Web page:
In a blog post titled “The Rigidity of Microfinance,” Eva Pereira discusses how the structure of microfinance loans inherently stifle risk-taking among clients:
Compared to loans in developed countries, microloans have far shorter repayment cycles, oftentimes as short as a week. In Field’s 2009 study she analyzed the effects of allowing borrowers a two month grace period before repayments began. The study aimed to find out how borrowers would behave without the looming burden of an immediate debt repayment.
As it turns out, borrowers were more likely to start new businesses or invest in existing ones given the two month grace period. Exactly as they had suspected, with the immediate burden of liquidity gone, borrowers put their money into projects with higher profit expectations. While profits overall were substantially higher, the variability of outcomes increased. The high risk, high return bet did not pay off for all. Baseline default rates went from 3% to 11% after grace periods were introduced.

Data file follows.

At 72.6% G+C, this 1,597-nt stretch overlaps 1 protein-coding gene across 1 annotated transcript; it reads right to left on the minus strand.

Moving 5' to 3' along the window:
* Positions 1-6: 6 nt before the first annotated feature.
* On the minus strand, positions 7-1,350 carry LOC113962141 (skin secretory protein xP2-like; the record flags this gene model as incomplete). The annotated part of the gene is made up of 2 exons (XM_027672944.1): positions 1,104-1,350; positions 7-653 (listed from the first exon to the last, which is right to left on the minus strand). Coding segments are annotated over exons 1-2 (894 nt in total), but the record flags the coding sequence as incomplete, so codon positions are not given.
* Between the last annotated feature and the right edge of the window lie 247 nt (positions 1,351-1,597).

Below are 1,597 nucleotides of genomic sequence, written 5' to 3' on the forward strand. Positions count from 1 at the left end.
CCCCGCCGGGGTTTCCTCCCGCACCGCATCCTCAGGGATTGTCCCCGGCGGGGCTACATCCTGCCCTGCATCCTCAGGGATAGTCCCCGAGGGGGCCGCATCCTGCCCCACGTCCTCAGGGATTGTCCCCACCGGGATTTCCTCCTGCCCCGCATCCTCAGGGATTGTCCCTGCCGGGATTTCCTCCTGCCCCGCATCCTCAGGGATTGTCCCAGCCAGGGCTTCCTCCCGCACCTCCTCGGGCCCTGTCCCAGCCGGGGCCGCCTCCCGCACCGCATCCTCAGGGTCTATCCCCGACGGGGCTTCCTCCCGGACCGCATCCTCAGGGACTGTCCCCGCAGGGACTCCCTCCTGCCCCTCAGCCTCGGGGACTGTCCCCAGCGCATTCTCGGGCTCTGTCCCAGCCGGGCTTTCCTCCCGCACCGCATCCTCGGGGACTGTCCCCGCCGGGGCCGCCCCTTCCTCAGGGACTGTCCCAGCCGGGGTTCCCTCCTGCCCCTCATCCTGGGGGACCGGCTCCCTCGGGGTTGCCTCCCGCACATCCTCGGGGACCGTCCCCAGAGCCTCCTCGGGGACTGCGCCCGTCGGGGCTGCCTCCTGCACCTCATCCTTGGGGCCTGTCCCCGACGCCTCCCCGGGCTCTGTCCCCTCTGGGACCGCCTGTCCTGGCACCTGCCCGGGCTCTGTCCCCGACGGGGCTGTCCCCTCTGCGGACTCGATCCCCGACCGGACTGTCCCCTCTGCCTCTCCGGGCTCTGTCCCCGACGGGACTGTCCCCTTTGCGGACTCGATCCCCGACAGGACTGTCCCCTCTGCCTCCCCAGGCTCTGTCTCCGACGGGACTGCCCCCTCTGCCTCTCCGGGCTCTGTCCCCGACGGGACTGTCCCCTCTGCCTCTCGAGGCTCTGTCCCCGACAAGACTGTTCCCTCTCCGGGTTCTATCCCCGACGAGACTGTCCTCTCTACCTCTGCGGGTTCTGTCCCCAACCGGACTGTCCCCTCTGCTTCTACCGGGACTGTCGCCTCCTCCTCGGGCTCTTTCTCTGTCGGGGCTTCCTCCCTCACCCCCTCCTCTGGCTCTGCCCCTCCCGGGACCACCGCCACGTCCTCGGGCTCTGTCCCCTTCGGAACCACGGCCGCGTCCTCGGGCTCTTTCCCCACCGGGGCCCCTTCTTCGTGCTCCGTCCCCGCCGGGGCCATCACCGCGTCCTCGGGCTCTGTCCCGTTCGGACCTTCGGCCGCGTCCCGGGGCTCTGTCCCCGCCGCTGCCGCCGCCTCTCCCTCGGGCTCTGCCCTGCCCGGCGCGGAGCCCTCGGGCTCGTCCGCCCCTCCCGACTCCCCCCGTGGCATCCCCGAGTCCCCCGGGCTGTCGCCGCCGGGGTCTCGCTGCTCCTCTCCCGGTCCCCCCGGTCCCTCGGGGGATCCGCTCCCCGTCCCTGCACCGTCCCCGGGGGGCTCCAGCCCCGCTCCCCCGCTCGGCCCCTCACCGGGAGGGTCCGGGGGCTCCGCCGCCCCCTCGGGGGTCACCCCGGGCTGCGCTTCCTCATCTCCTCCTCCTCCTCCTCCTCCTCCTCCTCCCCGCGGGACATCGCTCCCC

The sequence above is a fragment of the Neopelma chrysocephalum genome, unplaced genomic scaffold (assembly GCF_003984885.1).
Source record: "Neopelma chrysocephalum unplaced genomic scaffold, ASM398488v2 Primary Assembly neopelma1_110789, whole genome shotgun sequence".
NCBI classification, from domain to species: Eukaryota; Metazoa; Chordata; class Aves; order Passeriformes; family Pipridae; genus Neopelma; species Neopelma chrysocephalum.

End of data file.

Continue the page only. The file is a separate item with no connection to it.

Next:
In an effort to stress the importance of having realistic expectations, Field drew comparisons to entrepreneurs in the first world, where as many as one in three startups fail. The rewards for success may have long term residual value for the proprietor and the community. Under the previous model of condensed repayment cycles, the loans had very little impact on the average incomes of the poor. The liquidity demands of the loans made it risky to invest in entrepreneurial ventures.
This is basically one of the core criticisms of microfinance. Continue reading